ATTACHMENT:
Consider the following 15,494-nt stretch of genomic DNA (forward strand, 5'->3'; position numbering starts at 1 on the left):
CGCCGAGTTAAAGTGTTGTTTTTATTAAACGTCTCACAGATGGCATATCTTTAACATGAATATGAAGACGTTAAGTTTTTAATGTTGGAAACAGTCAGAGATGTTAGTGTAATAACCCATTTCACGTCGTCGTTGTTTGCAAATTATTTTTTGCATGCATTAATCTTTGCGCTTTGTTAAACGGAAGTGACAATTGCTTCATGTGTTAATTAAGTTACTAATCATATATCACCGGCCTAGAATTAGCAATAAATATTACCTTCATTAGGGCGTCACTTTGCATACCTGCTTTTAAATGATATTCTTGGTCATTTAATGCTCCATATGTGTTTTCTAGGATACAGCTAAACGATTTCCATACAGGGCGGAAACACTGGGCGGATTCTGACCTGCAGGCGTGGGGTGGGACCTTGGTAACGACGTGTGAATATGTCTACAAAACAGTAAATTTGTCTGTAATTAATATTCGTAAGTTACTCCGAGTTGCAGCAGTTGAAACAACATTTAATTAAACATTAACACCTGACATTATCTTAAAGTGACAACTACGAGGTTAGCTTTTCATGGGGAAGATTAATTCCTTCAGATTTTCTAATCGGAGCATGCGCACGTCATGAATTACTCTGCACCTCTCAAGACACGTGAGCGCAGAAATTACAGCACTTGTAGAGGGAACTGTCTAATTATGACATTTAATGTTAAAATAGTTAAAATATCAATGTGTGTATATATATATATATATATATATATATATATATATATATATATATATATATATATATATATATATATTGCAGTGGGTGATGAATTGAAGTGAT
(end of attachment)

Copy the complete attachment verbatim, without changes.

Consider the following 15,494-nt stretch of genomic DNA (forward strand, 5'->3'; position numbering starts at 1 on the left):
CGCCGAGTTAAAGTGTTGTTTTTATTAAACGTCTCACAGATGGCATATCTTTAACATGAATATGAAGACGTTAAGTTTTTAATGTTGGAAACAGTCAGAGATGTTAGTGTAATAACCCATTTCACGTCGTCGTTGTTTGCAAATTATTTTTTGCATGCATTAATCTTTGCGCTTTGTTAAACGGAAGTGACAATTGCTTCATGTGTTAATTAAGTTACTAATCATATATCACCGGCCTAGAATTAGCAATAAATATTACCTTCATTAGGGCGTCACTTTGCATACCTGCTTTTAAATGATATTCTTGGTCATTTAATGCTCCATATGTGTTTTCTAGGATACAGCTAAACGATTTCCATACAGGGCGGAAACACTGGGCGGATTCTGACCTGCAGGCGTGGGGTGGGACCTTGGTAACGACGTGTGAATATGTCTACAAAACAGTAAATTTGTCTGTAATTAATATTCGTAAGTTACTCCGAGTTGCAGCAGTTGAAACAACATTTAATTAAACATTAACACCTGACATTATCTTAAAGTGACAACTACGAGGTTAGCTTTTCATGGGGAAGATTAATTCCTTCAGATTTTCTAATCGGAGCATGCGCACGTCATGAATTACTCTGCACCTCTCAAGACACGTGAGCGCAGAAATTACAGCACTTGTAGAGGGAACTGTCTAATTATGACATTTAATGTTAAAATAGTTAAAATATCAATGTGTGTATATATATATATATATATATATATATATATATATATATATATATATATATATATATATATATATATTGCAGTGGGTGATGAATTGAAGTGAT